Open Access

Time-dependent patterning of the mesoderm and endoderm by Nodal signals in zebrafish

BMC Developmental Biology20077:22

DOI: 10.1186/1471-213X-7-22

Received: 11 January 2007

Accepted: 28 March 2007

Published: 28 March 2007



The vertebrate body plan is generated during gastrulation with the formation of the three germ layers. Members of the Nodal-related subclass of the TGF-β superfamily induce and pattern the mesoderm and endoderm in all vertebrates. In zebrafish, two nodal-related genes, called squint and cyclops, are required in a dosage-dependent manner for the formation of all derivatives of the mesoderm and endoderm. These genes are expressed dynamically during the blastula stages and may have different roles at different times. This question has been difficult to address because conditions that alter the timing of nodal-related gene expression also change Nodal levels. We utilized a pharmacological approach to conditionally inactivate the ALK 4, 5 and 7 receptors during the blastula stages without disturbing earlier signaling activity. This permitted us to directly examine when Nodal signals specify cell types independently of dosage effects.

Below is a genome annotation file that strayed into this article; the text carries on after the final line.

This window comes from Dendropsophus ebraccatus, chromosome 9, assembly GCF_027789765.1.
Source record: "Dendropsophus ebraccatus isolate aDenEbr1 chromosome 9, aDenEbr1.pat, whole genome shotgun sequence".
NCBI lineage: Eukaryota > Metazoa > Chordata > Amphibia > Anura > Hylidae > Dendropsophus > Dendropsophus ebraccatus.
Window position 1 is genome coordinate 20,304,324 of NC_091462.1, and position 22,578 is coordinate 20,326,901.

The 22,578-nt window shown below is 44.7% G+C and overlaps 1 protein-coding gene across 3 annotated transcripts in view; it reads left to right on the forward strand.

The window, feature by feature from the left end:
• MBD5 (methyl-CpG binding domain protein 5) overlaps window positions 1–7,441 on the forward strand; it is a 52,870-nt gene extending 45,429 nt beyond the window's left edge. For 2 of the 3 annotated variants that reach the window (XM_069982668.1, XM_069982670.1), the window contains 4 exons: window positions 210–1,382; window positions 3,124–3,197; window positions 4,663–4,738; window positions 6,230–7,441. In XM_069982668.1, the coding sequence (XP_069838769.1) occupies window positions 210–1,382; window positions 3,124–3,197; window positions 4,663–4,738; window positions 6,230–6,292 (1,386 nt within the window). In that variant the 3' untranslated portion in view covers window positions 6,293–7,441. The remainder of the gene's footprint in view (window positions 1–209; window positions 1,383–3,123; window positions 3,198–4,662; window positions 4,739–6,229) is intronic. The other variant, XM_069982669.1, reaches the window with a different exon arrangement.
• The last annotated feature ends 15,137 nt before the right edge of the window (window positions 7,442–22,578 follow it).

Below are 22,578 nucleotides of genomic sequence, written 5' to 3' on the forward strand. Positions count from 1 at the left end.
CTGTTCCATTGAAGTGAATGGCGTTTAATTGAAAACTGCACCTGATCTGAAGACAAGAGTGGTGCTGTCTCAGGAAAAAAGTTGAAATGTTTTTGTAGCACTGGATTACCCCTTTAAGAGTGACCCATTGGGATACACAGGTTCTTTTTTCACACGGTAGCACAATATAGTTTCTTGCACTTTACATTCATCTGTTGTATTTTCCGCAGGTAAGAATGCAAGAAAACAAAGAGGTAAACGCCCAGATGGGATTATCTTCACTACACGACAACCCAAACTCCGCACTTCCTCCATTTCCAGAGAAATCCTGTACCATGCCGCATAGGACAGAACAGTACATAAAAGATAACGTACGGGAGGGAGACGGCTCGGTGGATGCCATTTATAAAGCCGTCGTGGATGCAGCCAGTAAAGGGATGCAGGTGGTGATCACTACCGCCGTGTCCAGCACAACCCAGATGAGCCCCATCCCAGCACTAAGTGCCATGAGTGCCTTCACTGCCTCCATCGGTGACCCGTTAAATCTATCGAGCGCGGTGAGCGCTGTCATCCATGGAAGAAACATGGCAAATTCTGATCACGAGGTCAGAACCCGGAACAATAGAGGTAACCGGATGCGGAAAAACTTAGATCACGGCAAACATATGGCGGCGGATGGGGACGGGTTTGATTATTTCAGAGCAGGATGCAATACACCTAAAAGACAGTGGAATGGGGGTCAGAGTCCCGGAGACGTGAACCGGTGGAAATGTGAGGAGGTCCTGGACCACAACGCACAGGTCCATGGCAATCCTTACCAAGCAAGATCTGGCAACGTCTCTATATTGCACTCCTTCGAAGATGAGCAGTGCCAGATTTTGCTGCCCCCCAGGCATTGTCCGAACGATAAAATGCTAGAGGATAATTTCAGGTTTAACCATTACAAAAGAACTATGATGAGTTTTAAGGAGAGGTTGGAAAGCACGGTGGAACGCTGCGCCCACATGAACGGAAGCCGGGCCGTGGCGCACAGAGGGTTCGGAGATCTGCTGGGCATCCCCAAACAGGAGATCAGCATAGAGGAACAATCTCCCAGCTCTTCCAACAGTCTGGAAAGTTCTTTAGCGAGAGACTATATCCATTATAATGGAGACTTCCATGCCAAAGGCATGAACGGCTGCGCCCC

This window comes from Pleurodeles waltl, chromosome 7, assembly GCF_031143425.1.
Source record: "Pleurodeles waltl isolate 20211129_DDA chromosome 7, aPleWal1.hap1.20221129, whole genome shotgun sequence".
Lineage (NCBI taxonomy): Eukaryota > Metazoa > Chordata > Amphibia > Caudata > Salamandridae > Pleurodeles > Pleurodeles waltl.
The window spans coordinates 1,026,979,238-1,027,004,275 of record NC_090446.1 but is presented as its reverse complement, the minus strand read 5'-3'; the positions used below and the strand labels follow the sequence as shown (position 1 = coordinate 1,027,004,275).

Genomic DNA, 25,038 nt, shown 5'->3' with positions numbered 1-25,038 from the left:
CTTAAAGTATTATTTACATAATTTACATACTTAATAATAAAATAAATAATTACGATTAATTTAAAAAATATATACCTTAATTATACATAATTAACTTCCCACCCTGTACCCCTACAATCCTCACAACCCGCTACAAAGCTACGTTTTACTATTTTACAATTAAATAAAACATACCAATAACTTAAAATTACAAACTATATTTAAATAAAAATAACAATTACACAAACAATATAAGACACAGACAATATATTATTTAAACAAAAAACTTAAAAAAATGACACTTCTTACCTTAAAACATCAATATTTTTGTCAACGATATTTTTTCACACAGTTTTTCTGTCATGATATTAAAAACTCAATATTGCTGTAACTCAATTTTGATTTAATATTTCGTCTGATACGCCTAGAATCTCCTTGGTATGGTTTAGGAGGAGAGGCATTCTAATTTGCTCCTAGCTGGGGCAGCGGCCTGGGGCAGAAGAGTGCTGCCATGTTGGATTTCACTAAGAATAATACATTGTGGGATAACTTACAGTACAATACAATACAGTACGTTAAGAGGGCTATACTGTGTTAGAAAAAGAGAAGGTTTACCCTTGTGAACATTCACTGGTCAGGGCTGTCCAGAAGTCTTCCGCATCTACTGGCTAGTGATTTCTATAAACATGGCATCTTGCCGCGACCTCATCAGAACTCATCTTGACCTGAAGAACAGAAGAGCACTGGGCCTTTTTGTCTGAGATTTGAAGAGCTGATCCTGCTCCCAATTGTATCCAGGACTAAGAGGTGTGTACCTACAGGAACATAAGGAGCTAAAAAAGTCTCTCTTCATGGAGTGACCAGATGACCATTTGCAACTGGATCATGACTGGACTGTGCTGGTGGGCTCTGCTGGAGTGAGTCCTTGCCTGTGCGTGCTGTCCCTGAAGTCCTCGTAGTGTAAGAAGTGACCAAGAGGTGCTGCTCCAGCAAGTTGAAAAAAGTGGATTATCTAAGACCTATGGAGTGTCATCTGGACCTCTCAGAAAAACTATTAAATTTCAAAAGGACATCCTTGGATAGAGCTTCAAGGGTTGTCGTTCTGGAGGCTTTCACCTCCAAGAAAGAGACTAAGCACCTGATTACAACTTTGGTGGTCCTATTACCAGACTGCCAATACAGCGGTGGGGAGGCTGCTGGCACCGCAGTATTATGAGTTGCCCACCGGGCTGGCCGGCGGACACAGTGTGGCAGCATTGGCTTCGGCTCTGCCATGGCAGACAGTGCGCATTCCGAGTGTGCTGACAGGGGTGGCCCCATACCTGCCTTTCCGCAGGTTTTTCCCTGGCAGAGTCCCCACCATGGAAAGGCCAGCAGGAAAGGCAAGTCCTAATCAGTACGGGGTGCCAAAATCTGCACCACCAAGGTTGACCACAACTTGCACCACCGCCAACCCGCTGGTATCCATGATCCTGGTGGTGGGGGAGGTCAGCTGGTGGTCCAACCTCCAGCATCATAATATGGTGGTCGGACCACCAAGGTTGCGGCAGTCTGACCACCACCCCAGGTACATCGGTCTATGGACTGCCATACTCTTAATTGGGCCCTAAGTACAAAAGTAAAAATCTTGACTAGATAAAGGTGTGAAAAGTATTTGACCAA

We show that two drugs, SB-431542 and SB-505124, completely block the response to Nodal signals when added to embryos after the mid-blastula transition. By blocking Nodal receptor activity at later stages, we demonstrate that Nodal signaling is required from the mid-to-late blastula period to specify sequentially, the somites, notochord, blood, Kupffer's vesicle, hatching gland, heart, and endoderm. Blocking Nodal signaling at late times prevents specification of cell types derived from the embryo margin, but not those from more animal regions. This suggests a linkage between cell fate and length of exposure to Nodal signals. Confirming this, cells exposed to a uniform Nodal dose adopt progressively more marginal fates with increasing lengths of exposure. Finally, cell fate specification is delayed in squint mutants and accelerated when Nodal levels are elevated.